family

Kruševo 1

26 (a) tvà dùməm ròn’e tvà dùməm de ədnà màjkə
Ah, I tell you, Roni, I tell you this [thing]. [You’ve got] one mother

27 (a) s’èd’em sìnə e izgl’èdələ ə s’èd’em sìnə
[who] has raised up seven sons. And now [these] seven sons

28 (a) ədnà màjkə n’e mòž’ də gl’èdət utkàrəà jə
can’t look after [this] one mother! [Instead], they turned her over

31 (a) a t’è truìcətə̀ ə t’è sìč’kitè ne muž’èə
And these three, [or however many] of them, couldn’t …

32 (b) š’ès š’ès sìnə ìmə
Six. [She] has six sons.

33 (a) nə ədnà màjkə də pràv’ət izm’èt’ š’ès sìnə
… be of service to one mother. Six sons!

109 (b) òt tè sə si s’è skrɤ̀ndzi n’èmə nìštu də i dədɤ̀t
Because they are all misers and they aren’t going to give anything [for her].

110 (a) wòt n’èmə də i gòtv’ət sìnuvèt’u vìd’uvàt č’e ž’ènitè mi
Because they won’t cook for her! Her sons see that their wives –

111 (a) t’e zə t’eh ne mòž də si nəgud’òt zə məž’ètu
they can’t even look after their husbands,

112 (a) tə š’e uddel’òt č’inìi i zə stàrətə nəlì
much less put aside some plates [of food] for the old woman!

Malevo/Xsk 1

107 (a) mòjə mɤ̀š ə i tòj rəbòteše i ìməše s’əstrà mumɨ̀č’e b’èše
My husband worked too, He had a sister, still a maiden,

108 (a) i jà kət se už’ènɨh trɨ̀mətə b’è̝hme i sv’è̝kər
so when I married [in], there were three of us, plus my father-in-law.

109 (a) i svekɤ̀rvətə tùkə vəf.kɤ̀štɨ nəl’ɨ̀ tò i fkɤ̀štɨ̥ tr’àvə čuv’èk də ìmə
Also my mother-in-law here at home – someone has to be in the house, you know.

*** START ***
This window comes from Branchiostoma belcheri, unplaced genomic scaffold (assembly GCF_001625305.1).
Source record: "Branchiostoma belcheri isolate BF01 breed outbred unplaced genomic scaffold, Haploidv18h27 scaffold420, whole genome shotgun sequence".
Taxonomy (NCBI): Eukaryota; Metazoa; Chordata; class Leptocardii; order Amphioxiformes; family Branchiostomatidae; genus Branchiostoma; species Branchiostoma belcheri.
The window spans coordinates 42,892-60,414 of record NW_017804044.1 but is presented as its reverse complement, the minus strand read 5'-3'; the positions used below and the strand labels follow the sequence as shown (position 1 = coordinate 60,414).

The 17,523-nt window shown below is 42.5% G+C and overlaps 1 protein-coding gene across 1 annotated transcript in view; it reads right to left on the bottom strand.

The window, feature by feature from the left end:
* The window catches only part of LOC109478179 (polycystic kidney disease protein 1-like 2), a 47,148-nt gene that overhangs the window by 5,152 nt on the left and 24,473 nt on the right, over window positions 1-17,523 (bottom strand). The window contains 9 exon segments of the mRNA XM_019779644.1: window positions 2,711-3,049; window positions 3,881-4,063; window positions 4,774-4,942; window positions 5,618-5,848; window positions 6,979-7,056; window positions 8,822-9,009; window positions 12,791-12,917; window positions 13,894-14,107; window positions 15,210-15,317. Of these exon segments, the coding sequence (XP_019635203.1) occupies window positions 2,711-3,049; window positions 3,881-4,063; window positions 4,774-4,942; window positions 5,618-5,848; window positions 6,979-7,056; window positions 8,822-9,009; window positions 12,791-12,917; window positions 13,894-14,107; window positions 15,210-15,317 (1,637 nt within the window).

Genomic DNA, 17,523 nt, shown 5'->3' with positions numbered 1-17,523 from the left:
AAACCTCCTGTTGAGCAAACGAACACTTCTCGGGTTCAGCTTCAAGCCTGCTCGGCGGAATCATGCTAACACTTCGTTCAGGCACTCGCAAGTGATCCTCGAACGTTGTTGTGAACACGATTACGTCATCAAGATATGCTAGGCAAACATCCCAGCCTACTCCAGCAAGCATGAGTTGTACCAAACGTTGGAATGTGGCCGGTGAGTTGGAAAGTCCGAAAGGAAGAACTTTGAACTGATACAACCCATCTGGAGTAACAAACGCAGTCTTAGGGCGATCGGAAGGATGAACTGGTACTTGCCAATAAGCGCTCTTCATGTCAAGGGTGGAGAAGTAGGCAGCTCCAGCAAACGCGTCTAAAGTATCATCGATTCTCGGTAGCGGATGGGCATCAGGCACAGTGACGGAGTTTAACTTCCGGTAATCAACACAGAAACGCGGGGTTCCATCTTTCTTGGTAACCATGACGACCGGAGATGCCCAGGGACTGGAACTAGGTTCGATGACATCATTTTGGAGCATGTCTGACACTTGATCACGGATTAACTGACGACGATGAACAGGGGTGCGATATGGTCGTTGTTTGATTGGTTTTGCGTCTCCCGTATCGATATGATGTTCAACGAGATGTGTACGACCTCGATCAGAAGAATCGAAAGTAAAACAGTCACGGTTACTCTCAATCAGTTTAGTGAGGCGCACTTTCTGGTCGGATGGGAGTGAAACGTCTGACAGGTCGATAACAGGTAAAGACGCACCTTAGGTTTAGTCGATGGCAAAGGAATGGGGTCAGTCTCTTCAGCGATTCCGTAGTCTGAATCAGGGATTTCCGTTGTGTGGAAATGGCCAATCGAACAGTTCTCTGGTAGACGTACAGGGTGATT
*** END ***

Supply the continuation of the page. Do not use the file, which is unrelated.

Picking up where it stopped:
Markovo

30 (a) i tòj utìdi tàm ùbəu əmə mɤžɤ̀ i
And he went there. Fine, but her husband –

31 (a) mòjə mɤ̀ž tòj e pò nàj gul’àm i ku̥to
My husband was the oldest and when –

32 (a) i tòj sìčku nəgòtvi d’èverə pò ədžəmìjə
He prepared everything [but] the brother-in-law, more unskilled –

33 (a) ə tòj ə d’àdutu kumàndwə i tòj gu slùšə
Grandpa’s in charge here, so he obeyed him.

34 (a) nìkək sə ne skàraa n’ètu pək nìj də sə skàrəmi s itɤ̀rvətə
They never argued, and we never argued with my sister-in-law.

Momčilovci

21 (a) dəšter’ète mi ràbut’ət tìjə mə gl’ɔ̀dət pumàgət mi
My daughters work. They look after me, they help me.

22 (a) zɔ̀t’uvete mi sə hùbəvi i tìjə dukàrvət mi dərvà c’ɛ̀pət mì gi
My sons-in-law are good, they bring me wood and split it for me,

23 (a) gòtv’ət mi zə zimɔ̀tə kutròtu ə pò trùdnu
and prepare me for the winter [by doing the things] that are more difficult.

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Comments and questions may be addressed to bdlt@berkeley.edu.

Recommended Model for Citations

Bulgarian Dialectology as Living Tradition [2016] (http://www.bulgariandialectology.org, visited on 1 March 2016)
Babjak 1: 13-15. In: Bulgarian Dialectology as Living Tradition [2016] (http://www.bulgariandialectology.org, visited on 1 March 2016)

by Dr. Radut